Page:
Posted September 8, 2011 8:32 am by with 3 comments

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If nothing else, the social influence ranking service Klout creates conversation. Just do a Google search for the term and you will see opinions that vary from “Why you should care about Klout” to “Why your Klout score doesn’t really matter” to “Is Klout a good judge of your social media influence?“. Hey, if they aren’t talking about you then you’re not doing enough, right?

Well, the service hit a milestone as noted in the company blog by Klout’s CEO Joe Fernandez

Today, I am excited to announce that 100 million people now have Klout Scores. While this is an exciting metric for our team, I think it’s important to recognize the broader implications of this milestone. One hundred million people with Klout Scores means that there are 100 million voices effectively leveraging the social web to share their opinions, hopes and dreams and shaping the decisions of the billions of people now listening to them.

No matter how you feel about the service 100 million folks involved in the service is a big number.

While this is a nice measure of success (on some levels) for the Klout team what it really does is speak to our need to measure anything and everything. There are many KPI’s and metrics that are very black and white and tell a story based on the numbers alone. Influence, however, is not one of them.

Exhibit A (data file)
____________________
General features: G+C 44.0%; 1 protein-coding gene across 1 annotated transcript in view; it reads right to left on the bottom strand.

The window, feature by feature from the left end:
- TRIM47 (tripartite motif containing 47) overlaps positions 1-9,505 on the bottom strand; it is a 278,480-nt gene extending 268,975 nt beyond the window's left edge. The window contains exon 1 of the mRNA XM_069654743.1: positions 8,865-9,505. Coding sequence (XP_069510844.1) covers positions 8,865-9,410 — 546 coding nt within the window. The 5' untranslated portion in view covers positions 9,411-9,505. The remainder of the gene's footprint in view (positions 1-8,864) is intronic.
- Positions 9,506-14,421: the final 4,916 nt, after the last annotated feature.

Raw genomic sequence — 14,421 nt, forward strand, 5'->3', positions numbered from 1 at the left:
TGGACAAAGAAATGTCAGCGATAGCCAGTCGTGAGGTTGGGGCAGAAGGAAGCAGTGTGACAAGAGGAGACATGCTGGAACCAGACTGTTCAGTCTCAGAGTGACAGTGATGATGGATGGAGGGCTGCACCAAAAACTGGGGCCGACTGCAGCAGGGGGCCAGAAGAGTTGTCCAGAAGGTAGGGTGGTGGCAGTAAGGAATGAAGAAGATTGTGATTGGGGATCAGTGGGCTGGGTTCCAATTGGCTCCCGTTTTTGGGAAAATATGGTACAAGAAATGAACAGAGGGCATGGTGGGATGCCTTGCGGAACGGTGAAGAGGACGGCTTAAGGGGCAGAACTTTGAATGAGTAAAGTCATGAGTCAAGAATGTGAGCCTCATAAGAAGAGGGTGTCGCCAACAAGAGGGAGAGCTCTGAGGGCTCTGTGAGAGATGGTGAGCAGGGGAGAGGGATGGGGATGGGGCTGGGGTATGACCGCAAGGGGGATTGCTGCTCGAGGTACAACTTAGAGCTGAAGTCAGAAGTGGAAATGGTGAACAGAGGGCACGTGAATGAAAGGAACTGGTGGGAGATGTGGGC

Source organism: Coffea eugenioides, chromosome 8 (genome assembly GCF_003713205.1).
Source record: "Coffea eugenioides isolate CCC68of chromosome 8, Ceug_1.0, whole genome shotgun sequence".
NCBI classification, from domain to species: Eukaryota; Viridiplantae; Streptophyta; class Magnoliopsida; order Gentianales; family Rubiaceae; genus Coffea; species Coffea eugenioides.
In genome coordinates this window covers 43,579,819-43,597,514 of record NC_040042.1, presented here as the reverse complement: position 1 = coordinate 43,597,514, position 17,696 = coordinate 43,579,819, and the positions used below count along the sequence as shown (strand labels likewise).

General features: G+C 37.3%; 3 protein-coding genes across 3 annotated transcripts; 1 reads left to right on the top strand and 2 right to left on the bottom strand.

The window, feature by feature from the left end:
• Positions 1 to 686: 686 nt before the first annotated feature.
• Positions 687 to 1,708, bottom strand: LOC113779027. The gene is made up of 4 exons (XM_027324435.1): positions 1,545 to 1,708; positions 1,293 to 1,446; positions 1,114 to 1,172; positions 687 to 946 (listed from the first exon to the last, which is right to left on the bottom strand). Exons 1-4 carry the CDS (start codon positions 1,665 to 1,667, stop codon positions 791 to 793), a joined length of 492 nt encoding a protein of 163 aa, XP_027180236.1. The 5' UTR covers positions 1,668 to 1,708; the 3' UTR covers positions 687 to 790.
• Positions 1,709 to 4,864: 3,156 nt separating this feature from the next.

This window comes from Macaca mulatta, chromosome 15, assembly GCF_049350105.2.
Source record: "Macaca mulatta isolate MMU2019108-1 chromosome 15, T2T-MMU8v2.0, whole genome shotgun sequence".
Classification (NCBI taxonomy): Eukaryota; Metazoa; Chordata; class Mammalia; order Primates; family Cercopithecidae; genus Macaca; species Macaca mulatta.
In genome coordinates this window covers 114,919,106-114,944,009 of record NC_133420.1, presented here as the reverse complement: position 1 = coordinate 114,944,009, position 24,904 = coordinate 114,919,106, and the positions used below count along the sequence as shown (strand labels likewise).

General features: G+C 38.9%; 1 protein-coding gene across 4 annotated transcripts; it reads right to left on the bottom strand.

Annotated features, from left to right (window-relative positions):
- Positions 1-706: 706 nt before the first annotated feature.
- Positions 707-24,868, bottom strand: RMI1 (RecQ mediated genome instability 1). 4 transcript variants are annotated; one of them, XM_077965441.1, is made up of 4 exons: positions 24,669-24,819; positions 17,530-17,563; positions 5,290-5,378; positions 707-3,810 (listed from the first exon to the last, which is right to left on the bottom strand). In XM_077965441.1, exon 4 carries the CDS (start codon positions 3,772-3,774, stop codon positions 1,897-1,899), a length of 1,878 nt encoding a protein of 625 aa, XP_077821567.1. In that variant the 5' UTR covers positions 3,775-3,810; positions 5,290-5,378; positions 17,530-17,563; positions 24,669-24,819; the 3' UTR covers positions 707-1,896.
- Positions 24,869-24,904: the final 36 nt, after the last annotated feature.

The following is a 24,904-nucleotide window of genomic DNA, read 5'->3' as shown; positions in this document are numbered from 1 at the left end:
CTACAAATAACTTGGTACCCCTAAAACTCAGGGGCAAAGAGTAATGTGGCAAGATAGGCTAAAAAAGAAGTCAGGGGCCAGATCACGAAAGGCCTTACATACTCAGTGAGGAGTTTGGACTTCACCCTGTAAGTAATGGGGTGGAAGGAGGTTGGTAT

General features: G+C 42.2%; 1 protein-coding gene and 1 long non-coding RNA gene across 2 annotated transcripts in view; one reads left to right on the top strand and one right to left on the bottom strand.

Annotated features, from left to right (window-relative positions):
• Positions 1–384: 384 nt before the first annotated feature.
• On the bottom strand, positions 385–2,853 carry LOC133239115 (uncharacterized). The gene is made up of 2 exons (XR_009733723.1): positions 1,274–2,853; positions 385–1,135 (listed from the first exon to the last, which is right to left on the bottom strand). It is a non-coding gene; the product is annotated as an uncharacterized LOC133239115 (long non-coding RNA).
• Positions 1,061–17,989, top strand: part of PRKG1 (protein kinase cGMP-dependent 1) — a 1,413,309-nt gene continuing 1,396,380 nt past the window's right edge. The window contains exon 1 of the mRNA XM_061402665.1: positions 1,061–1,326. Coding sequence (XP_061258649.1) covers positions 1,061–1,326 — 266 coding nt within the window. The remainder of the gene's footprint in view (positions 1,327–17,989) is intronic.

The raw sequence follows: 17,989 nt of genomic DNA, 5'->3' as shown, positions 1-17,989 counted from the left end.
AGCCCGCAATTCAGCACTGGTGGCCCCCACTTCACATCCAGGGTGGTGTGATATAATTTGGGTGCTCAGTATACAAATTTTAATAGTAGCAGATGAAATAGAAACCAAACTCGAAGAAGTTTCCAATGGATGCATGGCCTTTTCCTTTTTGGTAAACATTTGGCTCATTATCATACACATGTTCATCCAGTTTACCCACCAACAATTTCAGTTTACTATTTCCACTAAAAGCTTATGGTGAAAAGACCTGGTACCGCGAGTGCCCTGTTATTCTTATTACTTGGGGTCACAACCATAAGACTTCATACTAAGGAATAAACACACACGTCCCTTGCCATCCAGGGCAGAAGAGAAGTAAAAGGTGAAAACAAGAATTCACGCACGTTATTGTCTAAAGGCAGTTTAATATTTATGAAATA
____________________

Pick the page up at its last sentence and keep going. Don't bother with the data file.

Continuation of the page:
Ask 10 different people to define influence in the online social space and you are likely to get 10 variations on the theme. It only makes sense since the act of being influenced is different from person to person. Some are easily swayed and make sheep look like radical independents while others are just rogue and refuse to march to the beat of any drummer other than their own.

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Hence, the controversy and the resulting interest in Klout. Whenever you make a definitive statement about a highly subjective matter there are bound to be those both for and against. I find myself checking my score and get that little feeling in my gut when my score has fallen. The difference with me is that I literally do nothing to try to move the Klout needle. I care but I don’t care.

How do feel about Klout as a measure of influence in the online social space? Is it something you try to manage or is just another thing out there that you let the chips fall as they may?

What are your criteria for true influence in the online social space?

  • Frank,

    The biggest thing that Klout has achieved is put influence into the spotlight. But I think it’s also important to recognize there are many ways to define influence and discover influencers. With our Influencer Exchange, we take into account not only social media but traditional media, forums, and TV and radio transcripts. We take a topic-based approach to influence driven by opinions, which not only includes the people writing content but the people they are writing about and/or quoting. We believe this provides a more comprehensive view of the influencer landscape.

    Larry Levy
    Co-founder, CEO

  • If a website wants to rank me on some index, go for it — but it’s meaningless to me. Note the above link (and thanks for including it) was written by a guest author, not by me. The conversation comes alive in the comments, during which Danny Brown refers to why Klout considered him an expert in sheep.

  • Hey Frank,

    I honestly do not find much of a value for all these social media influence metric tools as they are based on some algorithm and we do know that social media includes a lot of spam and fake components. So, do you use it but with skepticism.